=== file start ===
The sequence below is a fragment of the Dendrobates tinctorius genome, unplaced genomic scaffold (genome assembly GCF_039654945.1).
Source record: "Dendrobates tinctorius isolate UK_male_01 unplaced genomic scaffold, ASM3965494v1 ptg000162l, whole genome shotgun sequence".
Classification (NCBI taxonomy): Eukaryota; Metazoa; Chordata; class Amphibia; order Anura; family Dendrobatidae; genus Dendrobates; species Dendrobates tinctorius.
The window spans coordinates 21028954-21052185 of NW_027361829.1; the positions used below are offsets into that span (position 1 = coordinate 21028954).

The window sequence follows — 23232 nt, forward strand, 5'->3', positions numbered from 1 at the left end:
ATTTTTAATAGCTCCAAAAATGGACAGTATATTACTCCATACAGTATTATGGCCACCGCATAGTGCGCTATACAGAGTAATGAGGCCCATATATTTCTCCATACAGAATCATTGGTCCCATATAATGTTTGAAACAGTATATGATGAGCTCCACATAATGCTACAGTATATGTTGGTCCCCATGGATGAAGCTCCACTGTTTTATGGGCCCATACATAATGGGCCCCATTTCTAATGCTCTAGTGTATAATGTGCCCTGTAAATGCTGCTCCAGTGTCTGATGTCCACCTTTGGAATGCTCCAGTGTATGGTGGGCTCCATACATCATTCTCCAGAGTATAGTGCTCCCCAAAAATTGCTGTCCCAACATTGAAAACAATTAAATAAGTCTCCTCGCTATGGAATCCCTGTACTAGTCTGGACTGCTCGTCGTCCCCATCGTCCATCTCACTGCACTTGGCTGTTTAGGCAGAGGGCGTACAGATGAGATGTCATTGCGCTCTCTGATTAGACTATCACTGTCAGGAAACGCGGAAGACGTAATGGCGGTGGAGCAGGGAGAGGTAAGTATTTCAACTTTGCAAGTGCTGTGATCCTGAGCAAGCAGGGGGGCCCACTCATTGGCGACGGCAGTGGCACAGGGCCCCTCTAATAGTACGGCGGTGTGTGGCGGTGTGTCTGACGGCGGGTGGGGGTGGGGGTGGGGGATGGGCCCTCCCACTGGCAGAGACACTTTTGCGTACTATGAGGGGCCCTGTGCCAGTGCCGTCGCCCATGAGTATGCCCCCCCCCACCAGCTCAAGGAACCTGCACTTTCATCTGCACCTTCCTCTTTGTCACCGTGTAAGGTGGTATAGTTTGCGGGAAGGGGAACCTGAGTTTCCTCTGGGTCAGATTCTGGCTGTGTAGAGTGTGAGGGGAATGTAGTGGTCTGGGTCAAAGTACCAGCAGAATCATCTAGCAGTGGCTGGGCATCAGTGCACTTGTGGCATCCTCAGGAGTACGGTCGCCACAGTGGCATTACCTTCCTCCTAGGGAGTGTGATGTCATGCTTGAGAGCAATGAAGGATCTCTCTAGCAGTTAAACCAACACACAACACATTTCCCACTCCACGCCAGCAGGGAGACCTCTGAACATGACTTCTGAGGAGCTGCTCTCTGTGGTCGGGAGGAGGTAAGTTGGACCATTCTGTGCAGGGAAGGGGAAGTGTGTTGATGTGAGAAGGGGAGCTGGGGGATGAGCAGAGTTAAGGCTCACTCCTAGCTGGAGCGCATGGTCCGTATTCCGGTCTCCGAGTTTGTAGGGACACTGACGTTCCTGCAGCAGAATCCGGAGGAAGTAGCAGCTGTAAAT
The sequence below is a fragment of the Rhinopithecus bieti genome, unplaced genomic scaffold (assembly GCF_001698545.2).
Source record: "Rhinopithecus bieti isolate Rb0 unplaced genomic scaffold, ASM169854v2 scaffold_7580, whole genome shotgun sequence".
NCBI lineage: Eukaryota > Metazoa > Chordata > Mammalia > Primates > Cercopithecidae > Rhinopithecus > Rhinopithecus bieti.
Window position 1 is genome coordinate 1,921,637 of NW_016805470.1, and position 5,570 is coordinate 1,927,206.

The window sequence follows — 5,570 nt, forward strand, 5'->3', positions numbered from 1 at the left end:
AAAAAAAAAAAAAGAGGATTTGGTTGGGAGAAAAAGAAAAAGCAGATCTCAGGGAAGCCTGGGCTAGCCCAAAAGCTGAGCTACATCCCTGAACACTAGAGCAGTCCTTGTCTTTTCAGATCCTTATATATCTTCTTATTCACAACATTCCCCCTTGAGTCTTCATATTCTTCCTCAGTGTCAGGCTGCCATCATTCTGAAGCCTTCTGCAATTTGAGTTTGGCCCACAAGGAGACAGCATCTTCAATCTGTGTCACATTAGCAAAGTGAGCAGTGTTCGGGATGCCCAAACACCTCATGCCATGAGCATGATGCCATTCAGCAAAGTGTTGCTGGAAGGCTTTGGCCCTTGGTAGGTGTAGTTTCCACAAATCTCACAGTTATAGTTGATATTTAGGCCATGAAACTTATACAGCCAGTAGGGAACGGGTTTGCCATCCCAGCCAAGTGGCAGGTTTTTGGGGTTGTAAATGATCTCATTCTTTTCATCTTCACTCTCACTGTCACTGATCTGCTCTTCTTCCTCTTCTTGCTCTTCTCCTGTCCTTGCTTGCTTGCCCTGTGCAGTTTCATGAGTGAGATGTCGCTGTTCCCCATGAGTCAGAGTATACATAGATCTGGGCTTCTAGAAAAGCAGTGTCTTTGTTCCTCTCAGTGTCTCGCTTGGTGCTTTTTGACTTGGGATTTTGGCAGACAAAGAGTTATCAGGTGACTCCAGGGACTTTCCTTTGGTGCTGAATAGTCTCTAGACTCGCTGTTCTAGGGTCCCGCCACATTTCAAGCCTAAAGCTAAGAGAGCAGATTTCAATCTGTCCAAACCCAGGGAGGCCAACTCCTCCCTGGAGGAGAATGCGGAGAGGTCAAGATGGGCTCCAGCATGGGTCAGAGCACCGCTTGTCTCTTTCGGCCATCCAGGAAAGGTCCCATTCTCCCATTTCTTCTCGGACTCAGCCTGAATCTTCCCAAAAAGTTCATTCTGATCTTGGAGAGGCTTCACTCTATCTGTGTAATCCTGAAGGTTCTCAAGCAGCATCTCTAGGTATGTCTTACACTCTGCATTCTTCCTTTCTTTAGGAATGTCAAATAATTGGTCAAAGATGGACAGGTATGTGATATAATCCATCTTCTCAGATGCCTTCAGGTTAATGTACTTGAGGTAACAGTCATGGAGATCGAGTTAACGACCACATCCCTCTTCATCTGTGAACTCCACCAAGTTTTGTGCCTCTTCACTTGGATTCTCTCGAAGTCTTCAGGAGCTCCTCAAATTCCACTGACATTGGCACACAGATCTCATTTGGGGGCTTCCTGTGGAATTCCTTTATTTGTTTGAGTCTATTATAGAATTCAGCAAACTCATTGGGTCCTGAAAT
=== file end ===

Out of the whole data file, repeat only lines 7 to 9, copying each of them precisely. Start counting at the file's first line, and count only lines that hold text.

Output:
The sequence below is a fragment of the Rhinopithecus bieti genome, unplaced genomic scaffold (assembly GCF_001698545.2).
Source record: "Rhinopithecus bieti isolate Rb0 unplaced genomic scaffold, ASM169854v2 scaffold_7580, whole genome shotgun sequence".
NCBI lineage: Eukaryota > Metazoa > Chordata > Mammalia > Primates > Cercopithecidae > Rhinopithecus > Rhinopithecus bieti.